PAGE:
“Who Am I?” is an interactive party game where participants ask yes or no questions to gain clues and guess a character’s concealed identity. A number of generally effective strategies emerge over time when human players engage in the game. Now, researchers from Beijing University of Posts and Telecommunication have introduced a novel visual dialogue state tracking (VDST) model that’s got pretty good at the similar, visual dialogue guessing game “GuessWhat?!”
Visual dialogue is a multi-modal task involving vision, language and reasoning in a continuous conversation. Visual dialogue in a photo app can help users interactively discover items — for example vision-impaired people can identify people, buildings, landmarks, etc. in photos.
GuessWhat?! is a two-player guessing game introduced as a testbed for the interplay of computer vision and dialogue systems research in the University of Montreal, Inria, DeepMind and Twitter paper GuessWhat?! Visual object discovery through multi-modal dialogue. A Questioner and an Oracle are given an image that includes several objects. The Oracle secretly selects one target object, which the Questioner attempts to identify by asking the Oracle Yes/No questions.
The Questioner has two sub-tasks, Question Generator (QGen) to generate visually grounded questions; and Guesser, to identify the target object given the full dialog context.
Previous question generation models paid less attention on the representation and tracking of dialogues states, and tended to ask low quality and repeated questions. To tackle this problem, the research team proposed a visual dialogue state tracking (VDST) based QGen model, which includes a visual-language-visual multi-step reasoning cycle.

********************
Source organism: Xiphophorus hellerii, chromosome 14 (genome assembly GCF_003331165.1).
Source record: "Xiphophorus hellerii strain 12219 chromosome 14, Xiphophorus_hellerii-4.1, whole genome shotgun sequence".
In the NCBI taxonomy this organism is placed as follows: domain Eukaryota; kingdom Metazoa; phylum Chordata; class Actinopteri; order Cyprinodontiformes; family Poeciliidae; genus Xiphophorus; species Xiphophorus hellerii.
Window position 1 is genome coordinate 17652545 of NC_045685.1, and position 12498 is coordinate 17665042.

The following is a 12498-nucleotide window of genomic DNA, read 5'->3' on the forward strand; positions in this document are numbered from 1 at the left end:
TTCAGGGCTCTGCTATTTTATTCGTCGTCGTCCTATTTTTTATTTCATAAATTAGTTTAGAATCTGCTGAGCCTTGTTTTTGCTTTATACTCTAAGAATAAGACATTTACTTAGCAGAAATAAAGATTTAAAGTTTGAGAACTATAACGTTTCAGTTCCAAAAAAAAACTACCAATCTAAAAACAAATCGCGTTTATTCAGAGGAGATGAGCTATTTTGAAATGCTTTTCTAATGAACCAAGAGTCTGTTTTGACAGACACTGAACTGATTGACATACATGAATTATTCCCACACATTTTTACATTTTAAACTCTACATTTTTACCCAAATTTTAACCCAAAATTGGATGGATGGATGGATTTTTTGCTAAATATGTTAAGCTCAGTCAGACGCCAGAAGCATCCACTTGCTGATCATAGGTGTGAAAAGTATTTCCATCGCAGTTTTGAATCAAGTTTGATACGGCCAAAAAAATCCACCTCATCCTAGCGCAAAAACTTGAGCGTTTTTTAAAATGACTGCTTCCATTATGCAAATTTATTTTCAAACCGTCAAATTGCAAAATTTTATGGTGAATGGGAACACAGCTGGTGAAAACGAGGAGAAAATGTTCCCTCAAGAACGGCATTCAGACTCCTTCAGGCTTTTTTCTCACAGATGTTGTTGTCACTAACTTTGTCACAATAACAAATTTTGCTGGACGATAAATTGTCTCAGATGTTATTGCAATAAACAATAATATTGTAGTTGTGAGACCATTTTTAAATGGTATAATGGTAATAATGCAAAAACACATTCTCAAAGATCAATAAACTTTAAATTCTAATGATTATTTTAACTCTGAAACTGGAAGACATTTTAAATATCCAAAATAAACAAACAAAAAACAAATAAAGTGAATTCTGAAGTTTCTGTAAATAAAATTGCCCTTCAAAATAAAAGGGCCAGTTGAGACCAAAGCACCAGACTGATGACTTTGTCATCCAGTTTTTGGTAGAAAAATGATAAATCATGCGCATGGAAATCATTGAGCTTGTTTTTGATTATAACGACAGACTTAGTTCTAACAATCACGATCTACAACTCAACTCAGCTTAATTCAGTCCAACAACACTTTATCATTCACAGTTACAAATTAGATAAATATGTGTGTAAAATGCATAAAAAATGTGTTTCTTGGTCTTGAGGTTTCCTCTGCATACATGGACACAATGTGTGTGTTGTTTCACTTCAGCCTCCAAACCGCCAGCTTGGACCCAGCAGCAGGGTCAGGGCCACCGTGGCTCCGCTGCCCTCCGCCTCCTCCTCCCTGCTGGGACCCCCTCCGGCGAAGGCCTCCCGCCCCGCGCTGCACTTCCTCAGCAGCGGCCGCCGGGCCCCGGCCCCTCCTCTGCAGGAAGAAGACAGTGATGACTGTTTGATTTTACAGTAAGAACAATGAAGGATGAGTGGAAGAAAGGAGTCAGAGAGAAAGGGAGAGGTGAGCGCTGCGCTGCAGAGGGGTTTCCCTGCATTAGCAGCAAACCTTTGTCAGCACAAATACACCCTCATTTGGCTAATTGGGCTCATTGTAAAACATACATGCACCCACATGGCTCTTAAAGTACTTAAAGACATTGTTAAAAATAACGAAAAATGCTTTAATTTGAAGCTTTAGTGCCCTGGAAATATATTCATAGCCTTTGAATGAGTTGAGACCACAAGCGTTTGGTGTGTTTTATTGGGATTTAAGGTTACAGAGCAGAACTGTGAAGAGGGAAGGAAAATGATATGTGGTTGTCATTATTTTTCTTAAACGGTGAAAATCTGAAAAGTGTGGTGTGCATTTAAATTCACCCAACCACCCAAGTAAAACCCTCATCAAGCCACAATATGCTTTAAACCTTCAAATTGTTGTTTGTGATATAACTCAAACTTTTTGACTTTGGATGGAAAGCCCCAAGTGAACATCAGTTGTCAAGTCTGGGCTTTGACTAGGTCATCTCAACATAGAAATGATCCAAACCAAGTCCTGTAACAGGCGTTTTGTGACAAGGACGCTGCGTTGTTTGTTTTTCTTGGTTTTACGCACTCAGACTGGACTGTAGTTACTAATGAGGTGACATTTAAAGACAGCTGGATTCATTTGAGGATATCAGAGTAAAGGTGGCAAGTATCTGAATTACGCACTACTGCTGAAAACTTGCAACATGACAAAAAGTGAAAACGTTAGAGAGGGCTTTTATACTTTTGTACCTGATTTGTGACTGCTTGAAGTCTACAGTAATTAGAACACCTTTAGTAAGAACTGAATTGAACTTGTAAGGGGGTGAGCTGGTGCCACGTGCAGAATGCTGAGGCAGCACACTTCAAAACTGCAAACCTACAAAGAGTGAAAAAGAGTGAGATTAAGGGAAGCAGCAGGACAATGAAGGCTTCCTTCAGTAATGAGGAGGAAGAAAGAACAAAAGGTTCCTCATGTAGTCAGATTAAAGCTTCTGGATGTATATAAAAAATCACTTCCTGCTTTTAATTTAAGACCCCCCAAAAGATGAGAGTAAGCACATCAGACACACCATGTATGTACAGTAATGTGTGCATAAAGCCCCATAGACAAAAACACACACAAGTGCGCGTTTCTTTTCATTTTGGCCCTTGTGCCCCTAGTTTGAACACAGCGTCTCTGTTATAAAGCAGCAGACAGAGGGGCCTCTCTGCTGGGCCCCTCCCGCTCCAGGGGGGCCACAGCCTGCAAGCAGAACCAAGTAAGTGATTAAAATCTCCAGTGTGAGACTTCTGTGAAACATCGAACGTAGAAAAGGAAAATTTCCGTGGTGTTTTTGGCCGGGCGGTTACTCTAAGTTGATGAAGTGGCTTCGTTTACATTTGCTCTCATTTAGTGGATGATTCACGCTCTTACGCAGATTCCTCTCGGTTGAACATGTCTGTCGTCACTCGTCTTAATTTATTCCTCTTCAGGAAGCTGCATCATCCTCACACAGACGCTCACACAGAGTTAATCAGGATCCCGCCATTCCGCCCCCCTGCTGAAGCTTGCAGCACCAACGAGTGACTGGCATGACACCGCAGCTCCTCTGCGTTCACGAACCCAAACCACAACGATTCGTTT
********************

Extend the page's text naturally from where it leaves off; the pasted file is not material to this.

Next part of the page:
A visual dialogue state reflects both the representation and distribution of objects in an image. The representations are tracked and updated with changes in distribution, and an object-difference based attention is used to decode new questions. Distribution is updated by comparing the question-answer pair and the objects.
The Questioner uses the answers received from the Oracle to reevaluate where to most effectively direct its attention in the images.
This research achieves SOTA performance on the GuessWhat?! QGen task on four different training methods: Separate Supervised Learning, Joint Supervised Learning, Separate Reinforcement Learning, and Cooperative Learning. The proposed model reduces the rate of repeated questions from more than 50 percent to 21.9 percent compared with previous SOTA methods.
Researchers noted challenges to be addressed in the future include how to learn more flexible question-asking policies, and improving judgement on when to stop asking questions and when to make a guess.
The paper Visual Dialogue State Tracking for Question Generation is available on arXiv.
Author: Yuqing Li | Editor: Michael Sarazen